Reuters Health News Summary


Reuters | Updated: 13-05-2022 02:29 IST | Created: 13-05-2022 02:29 IST
Reuters Health News Summary

Following is a summary of current health news briefs.

Abortion rights groups push to turn anger into action

In the days after a draft leaked showing the U.S. Supreme Court is poised to strike down Roe v. Wade and a national right to abortion, the left-wing group MoveOn doubled its weekly fundraising. A Michigan effort to place abortion rights on the ballot gained more than 13,000 new volunteer sign-ups. And on Saturday, hundreds of thousands of protesters are expected to attend more than 300 rallies in a coordinated nationwide demonstration.

WHO not yet notified of North Korea COVID outbreak, it says

A World Health Organization official said on Thursday the U.N. global health agency had yet to receive any formal notification of North Korea's first confirmed COVID-19 outbreak.

North Korea had never previously confirmed a COVID infection, although South Korean and U.S. officials have said there could have been cases in the isolated country, given its trade and travel with China before it sealed its border to block the virus in early 2020.

U.S. will share COVID-19 vaccine technology, Biden tells global summit

The United States will share technologies used to make COVID-19 vaccines through the World Health Organization and is working to expand rapid testing and antiviral treatments for hard-to-reach populations, President Joe Biden said on Thursday.

Speaking at the second global COVID-19 summit, Biden called on Congress to provide additional funds so that the U.S. may contribute more to the global pandemic response.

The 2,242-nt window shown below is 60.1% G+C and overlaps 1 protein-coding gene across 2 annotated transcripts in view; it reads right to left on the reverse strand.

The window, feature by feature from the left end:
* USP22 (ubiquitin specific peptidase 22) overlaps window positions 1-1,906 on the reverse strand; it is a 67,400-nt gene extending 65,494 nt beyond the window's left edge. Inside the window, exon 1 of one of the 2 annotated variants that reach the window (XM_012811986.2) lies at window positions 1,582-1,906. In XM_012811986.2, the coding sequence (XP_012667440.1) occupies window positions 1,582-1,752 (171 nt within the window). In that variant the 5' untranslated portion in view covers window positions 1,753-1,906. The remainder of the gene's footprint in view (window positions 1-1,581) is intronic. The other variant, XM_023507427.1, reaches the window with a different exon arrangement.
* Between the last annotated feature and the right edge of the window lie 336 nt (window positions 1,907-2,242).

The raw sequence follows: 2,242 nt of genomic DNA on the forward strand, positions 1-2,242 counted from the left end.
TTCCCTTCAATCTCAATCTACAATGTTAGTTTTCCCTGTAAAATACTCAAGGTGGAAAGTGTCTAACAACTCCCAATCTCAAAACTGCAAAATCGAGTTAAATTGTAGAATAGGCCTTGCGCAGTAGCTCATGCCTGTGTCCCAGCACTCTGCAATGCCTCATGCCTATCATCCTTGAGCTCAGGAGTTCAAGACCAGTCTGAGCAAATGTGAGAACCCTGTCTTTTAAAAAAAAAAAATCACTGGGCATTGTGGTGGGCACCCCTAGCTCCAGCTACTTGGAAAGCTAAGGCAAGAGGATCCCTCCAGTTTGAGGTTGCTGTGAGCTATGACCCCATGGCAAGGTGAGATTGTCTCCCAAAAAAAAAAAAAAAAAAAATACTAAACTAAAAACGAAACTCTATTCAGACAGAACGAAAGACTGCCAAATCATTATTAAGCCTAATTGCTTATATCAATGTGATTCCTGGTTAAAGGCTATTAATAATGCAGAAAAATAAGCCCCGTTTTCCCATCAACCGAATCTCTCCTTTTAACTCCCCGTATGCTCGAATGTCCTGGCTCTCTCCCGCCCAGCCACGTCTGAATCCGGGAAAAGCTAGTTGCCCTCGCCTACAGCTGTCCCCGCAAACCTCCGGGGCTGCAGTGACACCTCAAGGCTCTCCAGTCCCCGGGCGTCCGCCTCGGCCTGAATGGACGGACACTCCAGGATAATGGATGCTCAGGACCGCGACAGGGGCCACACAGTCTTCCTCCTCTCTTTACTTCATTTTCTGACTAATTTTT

COVID-19 deaths cross 2 million mark in the European region - WHO

The World Health Organization on Thursday said COVID-19 deaths have exceeded https://bit.ly/3Mdz5ge the 2 million mark for countries in the WHO European Region.

Symptoms linger two years for some; inflammatory protein patterns may provide long COVID clues

The following is a summary of some recent studies on COVID-19. They include research that warrants further study to corroborate the findings and that has yet to be certified by peer review. COVID-19 symptoms still afflict many two years later

Beijing denies lockdown rumours as Shanghai hunts elusive COVID

Beijing denied it was heading for lockdown as panic buying gripped the capital on Thursday, while Shanghai combed the city for lingering COVID-19 cases in the hope of clearing the way to escape from weeks of painful restrictions. Daily cases in Beijing have remained in the dozens, a tiny fraction of the outbreak in Shanghai and what other cities around the world now shrug off as they look to "live with the virus".

No plans now to share COVID vaccines with North Korea, White House says

The Biden administration has no plans now to share COVID-19 vaccines with North Korea, White House press secretary Jen Psaki said on Thursday. North Korea reported its first COVID-19 outbreak on Thursday, calling it the "gravest national emergency" and ordering a national lockdown, with state media saying an Omicron variant had been detected in the capital, Pyongyang.

Biden marks one million U.S. COVID deaths after losing political battles

President Joe Biden on Thursday commemorated the COVID-19 deaths of 1 million people in the United States, marking what he called "a tragic milestone" and urging Americans to "remain vigilant" during the ongoing pandemic. In a statement, Biden acknowledged the impact of the deaths on families left behind and urged the country not to "grow numb to such sorrow."

U.S. FDA commissioner to testify about infant formula before House panel next week

U.S. Food and Drug Administration Commissioner Robert Califf is set to testify before the House Appropriations Committee on May 19 his agency's resposne to an infant formula shortage in the country, the panel said Thursday.

Massachusetts to pay $56 million over deadly COVID outbreak at veterans' home

The state of Massachusetts on Thursday agreed to pay $56 million to resolve a lawsuit by families of veterans who contracted COVID-19 during an outbreak at a veterans' care center that killed 84 people early in the pandemic. The proposed settlement would resolve a pending federal class action lawsuit by families of veterans who died as a result of the 2020 outbreak at Holyoke Soldiers' Home, one of the deadliest to have occurred at a U.S. nursing facility.

(This story has not been edited by Devdiscourse staff and is auto-generated from a syndicated feed.)

Give Feedback